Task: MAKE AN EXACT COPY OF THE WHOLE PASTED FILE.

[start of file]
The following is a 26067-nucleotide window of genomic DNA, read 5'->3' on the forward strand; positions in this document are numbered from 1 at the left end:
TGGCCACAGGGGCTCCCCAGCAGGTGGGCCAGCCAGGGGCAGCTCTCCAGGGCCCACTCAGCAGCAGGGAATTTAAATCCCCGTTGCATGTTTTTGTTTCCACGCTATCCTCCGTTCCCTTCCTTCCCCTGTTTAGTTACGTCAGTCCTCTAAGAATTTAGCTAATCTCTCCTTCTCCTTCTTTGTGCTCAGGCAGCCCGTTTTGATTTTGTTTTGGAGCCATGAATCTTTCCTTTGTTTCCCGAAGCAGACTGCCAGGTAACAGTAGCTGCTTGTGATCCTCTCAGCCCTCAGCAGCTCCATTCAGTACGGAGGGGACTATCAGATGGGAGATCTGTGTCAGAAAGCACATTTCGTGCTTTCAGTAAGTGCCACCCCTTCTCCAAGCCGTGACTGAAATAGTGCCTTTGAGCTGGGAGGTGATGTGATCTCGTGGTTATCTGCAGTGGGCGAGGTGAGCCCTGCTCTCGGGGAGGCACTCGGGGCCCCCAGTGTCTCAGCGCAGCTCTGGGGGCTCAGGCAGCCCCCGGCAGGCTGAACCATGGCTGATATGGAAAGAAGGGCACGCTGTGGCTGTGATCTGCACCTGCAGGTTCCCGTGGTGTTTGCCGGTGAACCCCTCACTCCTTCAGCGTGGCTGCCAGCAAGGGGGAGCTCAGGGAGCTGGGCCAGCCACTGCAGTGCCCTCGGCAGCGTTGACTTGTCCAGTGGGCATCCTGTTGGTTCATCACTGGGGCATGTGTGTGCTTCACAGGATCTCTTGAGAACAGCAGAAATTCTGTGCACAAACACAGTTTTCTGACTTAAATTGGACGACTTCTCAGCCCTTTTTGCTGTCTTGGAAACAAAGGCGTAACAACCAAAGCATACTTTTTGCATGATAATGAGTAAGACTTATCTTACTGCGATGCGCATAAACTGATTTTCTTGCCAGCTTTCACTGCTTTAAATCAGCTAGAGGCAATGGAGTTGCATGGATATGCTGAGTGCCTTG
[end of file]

The following is a 26067-nucleotide window of genomic DNA, read 5'->3' on the forward strand; positions in this document are numbered from 1 at the left end:
TGGCCACAGGGGCTCCCCAGCAGGTGGGCCAGCCAGGGGCAGCTCTCCAGGGCCCACTCAGCAGCAGGGAATTTAAATCCCCGTTGCATGTTTTTGTTTCCACGCTATCCTCCGTTCCCTTCCTTCCCCTGTTTAGTTACGTCAGTCCTCTAAGAATTTAGCTAATCTCTCCTTCTCCTTCTTTGTGCTCAGGCAGCCCGTTTTGATTTTGTTTTGGAGCCATGAATCTTTCCTTTGTTTCCCGAAGCAGACTGCCAGGTAACAGTAGCTGCTTGTGATCCTCTCAGCCCTCAGCAGCTCCATTCAGTACGGAGGGGACTATCAGATGGGAGATCTGTGTCAGAAAGCACATTTCGTGCTTTCAGTAAGTGCCACCCCTTCTCCAAGCCGTGACTGAAATAGTGCCTTTGAGCTGGGAGGTGATGTGATCTCGTGGTTATCTGCAGTGGGCGAGGTGAGCCCTGCTCTCGGGGAGGCACTCGGGGCCCCCAGTGTCTCAGCGCAGCTCTGGGGGCTCAGGCAGCCCCCGGCAGGCTGAACCATGGCTGATATGGAAAGAAGGGCACGCTGTGGCTGTGATCTGCACCTGCAGGTTCCCGTGGTGTTTGCCGGTGAACCCCTCACTCCTTCAGCGTGGCTGCCAGCAAGGGGGAGCTCAGGGAGCTGGGCCAGCCACTGCAGTGCCCTCGGCAGCGTTGACTTGTCCAGTGGGCATCCTGTTGGTTCATCACTGGGGCATGTGTGTGCTTCACAGGATCTCTTGAGAACAGCAGAAATTCTGTGCACAAACACAGTTTTCTGACTTAAATTGGACGACTTCTCAGCCCTTTTTGCTGTCTTGGAAACAAAGGCGTAACAACCAAAGCATACTTTTTGCATGATAATGAGTAAGACTTATCTTACTGCGATGCGCATAAACTGATTTTCTTGCCAGCTTTCACTGCTTTAAATCAGCTAGAGGCAATGGAGTTGCATGGATATGCTGAGTGCCTTG